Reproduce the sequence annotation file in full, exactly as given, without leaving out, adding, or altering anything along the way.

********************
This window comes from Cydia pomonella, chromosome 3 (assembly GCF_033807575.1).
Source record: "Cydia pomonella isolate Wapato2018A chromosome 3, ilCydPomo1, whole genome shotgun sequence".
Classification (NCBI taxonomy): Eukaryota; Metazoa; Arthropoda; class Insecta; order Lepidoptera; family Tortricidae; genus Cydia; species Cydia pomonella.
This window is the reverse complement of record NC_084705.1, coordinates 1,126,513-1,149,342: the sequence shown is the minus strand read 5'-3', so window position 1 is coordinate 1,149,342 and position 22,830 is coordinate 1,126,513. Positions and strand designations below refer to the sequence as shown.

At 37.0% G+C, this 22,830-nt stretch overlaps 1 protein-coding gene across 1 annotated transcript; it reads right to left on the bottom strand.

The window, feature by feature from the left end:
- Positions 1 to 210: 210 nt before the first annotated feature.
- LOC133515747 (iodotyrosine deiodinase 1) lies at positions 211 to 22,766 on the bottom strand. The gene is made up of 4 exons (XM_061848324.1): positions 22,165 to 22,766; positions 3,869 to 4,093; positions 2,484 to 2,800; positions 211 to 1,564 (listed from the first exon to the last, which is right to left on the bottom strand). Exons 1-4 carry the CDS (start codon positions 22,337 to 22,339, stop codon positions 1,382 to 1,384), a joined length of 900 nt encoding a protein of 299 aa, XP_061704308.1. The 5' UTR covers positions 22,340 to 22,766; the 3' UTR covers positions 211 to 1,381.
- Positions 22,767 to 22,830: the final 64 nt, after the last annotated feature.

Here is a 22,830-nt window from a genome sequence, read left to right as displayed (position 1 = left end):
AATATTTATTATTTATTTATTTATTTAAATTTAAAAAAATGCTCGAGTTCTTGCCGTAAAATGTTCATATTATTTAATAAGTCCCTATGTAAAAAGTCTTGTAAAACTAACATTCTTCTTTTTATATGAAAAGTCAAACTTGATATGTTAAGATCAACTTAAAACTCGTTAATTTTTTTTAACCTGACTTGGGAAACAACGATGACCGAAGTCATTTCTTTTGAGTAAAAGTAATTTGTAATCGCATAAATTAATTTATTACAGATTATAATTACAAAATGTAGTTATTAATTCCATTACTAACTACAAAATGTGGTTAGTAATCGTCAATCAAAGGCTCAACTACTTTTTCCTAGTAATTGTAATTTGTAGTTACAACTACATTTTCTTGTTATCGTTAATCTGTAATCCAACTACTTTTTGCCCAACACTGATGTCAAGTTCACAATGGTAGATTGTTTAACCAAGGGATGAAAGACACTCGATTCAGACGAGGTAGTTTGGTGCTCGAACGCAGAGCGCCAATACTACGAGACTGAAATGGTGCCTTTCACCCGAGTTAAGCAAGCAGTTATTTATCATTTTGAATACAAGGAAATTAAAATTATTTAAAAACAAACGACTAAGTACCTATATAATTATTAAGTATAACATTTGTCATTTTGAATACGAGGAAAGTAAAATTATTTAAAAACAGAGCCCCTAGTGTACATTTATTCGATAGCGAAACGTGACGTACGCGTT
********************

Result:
This window comes from Cydia pomonella, chromosome 3 (assembly GCF_033807575.1).
Source record: "Cydia pomonella isolate Wapato2018A chromosome 3, ilCydPomo1, whole genome shotgun sequence".
Classification (NCBI taxonomy): Eukaryota; Metazoa; Arthropoda; class Insecta; order Lepidoptera; family Tortricidae; genus Cydia; species Cydia pomonella.
This window is the reverse complement of record NC_084705.1, coordinates 1,126,513-1,149,342: the sequence shown is the minus strand read 5'-3', so window position 1 is coordinate 1,149,342 and position 22,830 is coordinate 1,126,513. Positions and strand designations below refer to the sequence as shown.

At 37.0% G+C, this 22,830-nt stretch overlaps 1 protein-coding gene across 1 annotated transcript; it reads right to left on the bottom strand.

The window, feature by feature from the left end:
- Positions 1 to 210: 210 nt before the first annotated feature.
- LOC133515747 (iodotyrosine deiodinase 1) lies at positions 211 to 22,766 on the bottom strand. The gene is made up of 4 exons (XM_061848324.1): positions 22,165 to 22,766; positions 3,869 to 4,093; positions 2,484 to 2,800; positions 211 to 1,564 (listed from the first exon to the last, which is right to left on the bottom strand). Exons 1-4 carry the CDS (start codon positions 22,337 to 22,339, stop codon positions 1,382 to 1,384), a joined length of 900 nt encoding a protein of 299 aa, XP_061704308.1. The 5' UTR covers positions 22,340 to 22,766; the 3' UTR covers positions 211 to 1,381.
- Positions 22,767 to 22,830: the final 64 nt, after the last annotated feature.

Here is a 22,830-nt window from a genome sequence, read left to right as displayed (position 1 = left end):
AATATTTATTATTTATTTATTTATTTAAATTTAAAAAAATGCTCGAGTTCTTGCCGTAAAATGTTCATATTATTTAATAAGTCCCTATGTAAAAAGTCTTGTAAAACTAACATTCTTCTTTTTATATGAAAAGTCAAACTTGATATGTTAAGATCAACTTAAAACTCGTTAATTTTTTTTAACCTGACTTGGGAAACAACGATGACCGAAGTCATTTCTTTTGAGTAAAAGTAATTTGTAATCGCATAAATTAATTTATTACAGATTATAATTACAAAATGTAGTTATTAATTCCATTACTAACTACAAAATGTGGTTAGTAATCGTCAATCAAAGGCTCAACTACTTTTTCCTAGTAATTGTAATTTGTAGTTACAACTACATTTTCTTGTTATCGTTAATCTGTAATCCAACTACTTTTTGCCCAACACTGATGTCAAGTTCACAATGGTAGATTGTTTAACCAAGGGATGAAAGACACTCGATTCAGACGAGGTAGTTTGGTGCTCGAACGCAGAGCGCCAATACTACGAGACTGAAATGGTGCCTTTCACCCGAGTTAAGCAAGCAGTTATTTATCATTTTGAATACAAGGAAATTAAAATTATTTAAAAACAAACGACTAAGTACCTATATAATTATTAAGTATAACATTTGTCATTTTGAATACGAGGAAAGTAAAATTATTTAAAAACAGAGCCCCTAGTGTACATTTATTCGATAGCGAAACGTGACGTACGCGTT